Restoration of riparian systems through clearing of invasive plant species improves functional diversity of Odonate assemblages.
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Riparian systems are threatened globally, but contribute disproportionately to biodiversity and ecosystem function. Restoration to reverse their loss is costly, and requires careful monitoring and evaluation. Odonates are amongst the most reliable arthropod bio-indicators for monitoring riparian ecosystems. Despite functional diversity (FD) reflecting ecosystem pattern and processes better than taxonomic diversity, Odonate FD has yet to be used in evaluating riparian conservation and restoration outcomes. We surveyed 45 sites across six river-systems in northeastern South Africa, to compare Odonate FD and standardised effect size of Odonate FD (sesFD) in riparian systems that had been invaded by alien plants, cleared of alien invasives, and sites that had never been invaded (15 sites each). Although species richness did not differ between treatments, Odonate sesFD was lower in invaded sites than those that had been cleared of alien riparian vegetation and those that had never been invaded. Clearance of 40% of alien riparian vegetation was associated with sesFD greater than that of invaded sites by almost two standard deviations. Representation of traits varied between treatments but was similar between cleared and natural sites, suggesting that invasion by alien plants directly impacts food webs, and that clearance can restore ecosystem processes and ecological services. This study confirms that Odonate FD can respond to restoration efforts. Secondary impacts of restoration to complete suites of functional groups can be anticipated to enhance ecological services and impact food webs at a range of scales.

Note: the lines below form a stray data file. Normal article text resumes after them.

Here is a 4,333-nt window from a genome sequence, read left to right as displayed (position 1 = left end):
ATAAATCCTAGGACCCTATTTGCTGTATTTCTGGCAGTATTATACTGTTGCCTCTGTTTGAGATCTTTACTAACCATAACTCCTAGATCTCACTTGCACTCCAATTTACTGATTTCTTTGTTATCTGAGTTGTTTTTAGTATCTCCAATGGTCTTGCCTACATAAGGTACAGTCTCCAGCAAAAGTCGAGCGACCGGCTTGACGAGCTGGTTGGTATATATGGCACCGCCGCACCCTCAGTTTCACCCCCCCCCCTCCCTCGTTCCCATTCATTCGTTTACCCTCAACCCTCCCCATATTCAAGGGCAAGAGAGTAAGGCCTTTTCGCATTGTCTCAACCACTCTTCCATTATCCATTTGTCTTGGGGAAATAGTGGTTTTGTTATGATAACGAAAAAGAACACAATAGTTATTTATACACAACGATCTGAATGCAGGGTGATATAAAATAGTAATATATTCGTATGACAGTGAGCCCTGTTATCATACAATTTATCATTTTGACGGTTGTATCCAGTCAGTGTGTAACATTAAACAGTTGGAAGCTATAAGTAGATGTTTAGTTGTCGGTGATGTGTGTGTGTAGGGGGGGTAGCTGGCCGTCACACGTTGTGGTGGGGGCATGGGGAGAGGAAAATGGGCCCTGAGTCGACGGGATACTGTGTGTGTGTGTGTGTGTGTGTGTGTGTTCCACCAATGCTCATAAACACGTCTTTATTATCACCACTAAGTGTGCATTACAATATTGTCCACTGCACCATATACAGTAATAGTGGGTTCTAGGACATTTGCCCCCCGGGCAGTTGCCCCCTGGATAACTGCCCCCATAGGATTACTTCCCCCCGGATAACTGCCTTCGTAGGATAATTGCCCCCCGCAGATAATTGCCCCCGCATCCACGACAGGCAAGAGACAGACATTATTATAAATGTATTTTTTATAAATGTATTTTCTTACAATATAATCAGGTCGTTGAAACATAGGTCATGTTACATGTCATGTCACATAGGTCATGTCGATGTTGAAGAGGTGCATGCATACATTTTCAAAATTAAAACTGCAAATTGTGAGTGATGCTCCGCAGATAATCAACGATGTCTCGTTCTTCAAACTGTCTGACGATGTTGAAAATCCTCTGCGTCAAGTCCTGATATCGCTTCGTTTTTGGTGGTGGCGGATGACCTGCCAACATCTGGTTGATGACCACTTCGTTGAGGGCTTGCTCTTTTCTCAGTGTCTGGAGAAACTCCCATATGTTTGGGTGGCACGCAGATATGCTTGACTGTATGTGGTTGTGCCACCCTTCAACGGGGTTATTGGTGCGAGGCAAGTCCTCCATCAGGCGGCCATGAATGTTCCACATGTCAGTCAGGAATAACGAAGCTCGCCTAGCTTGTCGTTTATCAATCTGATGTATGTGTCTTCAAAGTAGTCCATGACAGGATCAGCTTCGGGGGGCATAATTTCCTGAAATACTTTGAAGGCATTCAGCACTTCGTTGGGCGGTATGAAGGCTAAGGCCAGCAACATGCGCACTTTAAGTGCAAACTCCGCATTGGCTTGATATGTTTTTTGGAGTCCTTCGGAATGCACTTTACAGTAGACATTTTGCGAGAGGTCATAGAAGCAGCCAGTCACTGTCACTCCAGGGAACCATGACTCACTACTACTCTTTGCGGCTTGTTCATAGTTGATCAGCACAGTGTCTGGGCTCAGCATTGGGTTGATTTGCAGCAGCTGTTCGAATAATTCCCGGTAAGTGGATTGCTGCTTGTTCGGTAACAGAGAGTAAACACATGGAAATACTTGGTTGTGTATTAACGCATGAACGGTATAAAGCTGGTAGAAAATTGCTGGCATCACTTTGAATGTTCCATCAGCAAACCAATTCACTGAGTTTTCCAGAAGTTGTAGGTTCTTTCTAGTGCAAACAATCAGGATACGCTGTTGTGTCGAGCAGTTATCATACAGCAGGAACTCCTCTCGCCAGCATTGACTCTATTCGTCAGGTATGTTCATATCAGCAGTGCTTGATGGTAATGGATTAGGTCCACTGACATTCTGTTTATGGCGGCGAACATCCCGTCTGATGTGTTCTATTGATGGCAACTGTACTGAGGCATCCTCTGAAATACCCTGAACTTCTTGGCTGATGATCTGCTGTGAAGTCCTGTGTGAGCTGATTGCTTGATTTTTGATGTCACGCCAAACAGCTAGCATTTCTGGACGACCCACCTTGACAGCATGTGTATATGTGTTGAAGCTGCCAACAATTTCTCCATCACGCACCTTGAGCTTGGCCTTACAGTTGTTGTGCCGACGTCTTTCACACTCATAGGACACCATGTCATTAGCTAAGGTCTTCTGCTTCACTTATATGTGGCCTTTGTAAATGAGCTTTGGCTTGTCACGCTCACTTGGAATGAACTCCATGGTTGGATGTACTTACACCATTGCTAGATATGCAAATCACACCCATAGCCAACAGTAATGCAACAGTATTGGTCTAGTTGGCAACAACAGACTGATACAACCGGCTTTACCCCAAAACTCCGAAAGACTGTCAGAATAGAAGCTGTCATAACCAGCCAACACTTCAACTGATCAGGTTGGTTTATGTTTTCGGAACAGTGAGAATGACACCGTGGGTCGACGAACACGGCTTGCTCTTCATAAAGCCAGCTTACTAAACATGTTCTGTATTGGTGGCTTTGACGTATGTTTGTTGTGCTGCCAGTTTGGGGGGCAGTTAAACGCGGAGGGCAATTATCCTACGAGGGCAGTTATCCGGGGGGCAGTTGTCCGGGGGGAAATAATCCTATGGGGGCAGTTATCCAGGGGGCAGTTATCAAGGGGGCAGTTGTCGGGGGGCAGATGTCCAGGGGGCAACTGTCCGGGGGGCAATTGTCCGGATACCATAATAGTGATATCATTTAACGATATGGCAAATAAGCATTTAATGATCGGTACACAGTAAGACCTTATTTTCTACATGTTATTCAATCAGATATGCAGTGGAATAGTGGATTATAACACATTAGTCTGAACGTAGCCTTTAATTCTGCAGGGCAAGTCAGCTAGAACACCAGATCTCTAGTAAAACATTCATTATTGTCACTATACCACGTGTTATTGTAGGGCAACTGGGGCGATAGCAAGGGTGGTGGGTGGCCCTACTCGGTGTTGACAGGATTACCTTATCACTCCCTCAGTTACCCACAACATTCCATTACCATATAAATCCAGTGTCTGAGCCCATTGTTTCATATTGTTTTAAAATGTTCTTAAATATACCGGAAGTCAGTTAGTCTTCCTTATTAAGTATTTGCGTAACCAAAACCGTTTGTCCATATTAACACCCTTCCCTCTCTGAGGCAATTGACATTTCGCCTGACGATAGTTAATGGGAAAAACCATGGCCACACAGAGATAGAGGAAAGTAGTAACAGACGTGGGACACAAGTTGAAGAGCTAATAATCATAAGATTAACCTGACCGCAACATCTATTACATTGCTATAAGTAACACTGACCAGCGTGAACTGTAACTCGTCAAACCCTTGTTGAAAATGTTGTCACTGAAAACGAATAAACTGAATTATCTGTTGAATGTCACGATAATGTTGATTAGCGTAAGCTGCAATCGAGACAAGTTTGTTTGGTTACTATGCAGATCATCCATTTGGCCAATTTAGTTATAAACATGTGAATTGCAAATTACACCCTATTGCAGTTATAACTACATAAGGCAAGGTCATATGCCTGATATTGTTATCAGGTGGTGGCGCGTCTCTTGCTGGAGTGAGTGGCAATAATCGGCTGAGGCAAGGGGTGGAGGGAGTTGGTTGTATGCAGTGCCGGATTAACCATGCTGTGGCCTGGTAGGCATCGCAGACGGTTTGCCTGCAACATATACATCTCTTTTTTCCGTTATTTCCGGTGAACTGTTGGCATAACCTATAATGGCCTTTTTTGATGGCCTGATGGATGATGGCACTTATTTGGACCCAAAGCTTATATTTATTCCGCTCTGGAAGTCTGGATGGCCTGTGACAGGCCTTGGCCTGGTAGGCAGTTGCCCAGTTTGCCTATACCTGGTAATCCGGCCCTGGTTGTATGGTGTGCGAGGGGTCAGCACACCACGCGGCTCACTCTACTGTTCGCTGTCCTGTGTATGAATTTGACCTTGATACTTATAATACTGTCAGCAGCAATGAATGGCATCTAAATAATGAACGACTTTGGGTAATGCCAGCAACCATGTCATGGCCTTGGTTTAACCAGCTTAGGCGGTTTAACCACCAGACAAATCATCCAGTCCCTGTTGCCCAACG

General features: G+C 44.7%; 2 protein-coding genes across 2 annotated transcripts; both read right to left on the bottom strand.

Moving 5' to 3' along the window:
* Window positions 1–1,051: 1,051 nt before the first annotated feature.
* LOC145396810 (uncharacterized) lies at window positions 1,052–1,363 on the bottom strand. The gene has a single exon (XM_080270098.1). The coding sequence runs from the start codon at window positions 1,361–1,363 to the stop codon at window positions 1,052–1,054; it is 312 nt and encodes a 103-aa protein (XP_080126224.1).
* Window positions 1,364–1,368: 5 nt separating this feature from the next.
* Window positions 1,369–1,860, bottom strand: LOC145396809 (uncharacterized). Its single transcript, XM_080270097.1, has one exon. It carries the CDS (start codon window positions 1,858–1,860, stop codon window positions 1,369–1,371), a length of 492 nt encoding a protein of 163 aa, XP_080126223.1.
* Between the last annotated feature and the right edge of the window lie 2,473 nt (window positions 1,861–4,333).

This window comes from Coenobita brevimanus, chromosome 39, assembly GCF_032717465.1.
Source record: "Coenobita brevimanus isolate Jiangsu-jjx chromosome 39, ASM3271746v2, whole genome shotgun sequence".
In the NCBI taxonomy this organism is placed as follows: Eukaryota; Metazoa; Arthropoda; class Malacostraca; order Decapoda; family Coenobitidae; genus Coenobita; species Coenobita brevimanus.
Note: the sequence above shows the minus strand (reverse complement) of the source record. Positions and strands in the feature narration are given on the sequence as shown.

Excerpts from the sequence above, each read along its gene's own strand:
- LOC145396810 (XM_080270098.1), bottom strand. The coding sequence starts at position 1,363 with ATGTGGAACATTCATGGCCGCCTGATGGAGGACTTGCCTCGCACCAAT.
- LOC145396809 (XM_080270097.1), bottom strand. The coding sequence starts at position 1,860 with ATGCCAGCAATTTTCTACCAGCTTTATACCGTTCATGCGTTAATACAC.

- RESEARCH: Foord, S